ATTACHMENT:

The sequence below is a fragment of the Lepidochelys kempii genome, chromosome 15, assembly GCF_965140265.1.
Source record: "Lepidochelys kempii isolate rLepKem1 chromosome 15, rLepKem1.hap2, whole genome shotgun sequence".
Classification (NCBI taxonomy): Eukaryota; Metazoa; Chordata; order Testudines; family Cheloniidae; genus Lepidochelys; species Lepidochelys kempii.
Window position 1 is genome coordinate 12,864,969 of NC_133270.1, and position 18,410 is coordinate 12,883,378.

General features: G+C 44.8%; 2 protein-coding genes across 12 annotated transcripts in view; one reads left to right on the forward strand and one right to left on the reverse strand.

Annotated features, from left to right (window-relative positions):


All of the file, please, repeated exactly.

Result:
The sequence below is a fragment of the Lepidochelys kempii genome, chromosome 15, assembly GCF_965140265.1.
Source record: "Lepidochelys kempii isolate rLepKem1 chromosome 15, rLepKem1.hap2, whole genome shotgun sequence".
Classification (NCBI taxonomy): Eukaryota; Metazoa; Chordata; order Testudines; family Cheloniidae; genus Lepidochelys; species Lepidochelys kempii.
Window position 1 is genome coordinate 12,864,969 of NC_133270.1, and position 18,410 is coordinate 12,883,378.

General features: G+C 44.8%; 2 protein-coding genes across 12 annotated transcripts in view; one reads left to right on the forward strand and one right to left on the reverse strand.

Annotated features, from left to right (window-relative positions):